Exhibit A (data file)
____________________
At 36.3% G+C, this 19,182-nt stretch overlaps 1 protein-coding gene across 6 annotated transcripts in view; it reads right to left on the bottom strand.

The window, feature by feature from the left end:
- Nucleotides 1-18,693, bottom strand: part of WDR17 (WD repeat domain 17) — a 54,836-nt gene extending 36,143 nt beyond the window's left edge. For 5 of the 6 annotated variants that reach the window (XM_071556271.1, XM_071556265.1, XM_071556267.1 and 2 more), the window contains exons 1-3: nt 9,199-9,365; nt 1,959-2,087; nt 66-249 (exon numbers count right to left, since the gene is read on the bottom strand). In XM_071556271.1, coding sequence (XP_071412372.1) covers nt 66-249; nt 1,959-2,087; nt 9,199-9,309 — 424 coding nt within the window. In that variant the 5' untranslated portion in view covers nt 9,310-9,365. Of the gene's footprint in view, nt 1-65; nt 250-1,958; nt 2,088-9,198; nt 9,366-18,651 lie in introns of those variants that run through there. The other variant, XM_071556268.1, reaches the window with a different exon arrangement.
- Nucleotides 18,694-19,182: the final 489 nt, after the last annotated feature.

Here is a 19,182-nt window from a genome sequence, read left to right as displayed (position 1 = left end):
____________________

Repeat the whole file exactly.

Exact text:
At 36.3% G+C, this 19,182-nt stretch overlaps 1 protein-coding gene across 6 annotated transcripts in view; it reads right to left on the bottom strand.

The window, feature by feature from the left end:
- Nucleotides 1-18,693, bottom strand: part of WDR17 (WD repeat domain 17) — a 54,836-nt gene extending 36,143 nt beyond the window's left edge. For 5 of the 6 annotated variants that reach the window (XM_071556271.1, XM_071556265.1, XM_071556267.1 and 2 more), the window contains exons 1-3: nt 9,199-9,365; nt 1,959-2,087; nt 66-249 (exon numbers count right to left, since the gene is read on the bottom strand). In XM_071556271.1, coding sequence (XP_071412372.1) covers nt 66-249; nt 1,959-2,087; nt 9,199-9,309 — 424 coding nt within the window. In that variant the 5' untranslated portion in view covers nt 9,310-9,365. Of the gene's footprint in view, nt 1-65; nt 250-1,958; nt 2,088-9,198; nt 9,366-18,651 lie in introns of those variants that run through there. The other variant, XM_071556268.1, reaches the window with a different exon arrangement.
- Nucleotides 18,694-19,182: the final 489 nt, after the last annotated feature.

Here is a 19,182-nt window from a genome sequence, read left to right as displayed (position 1 = left end):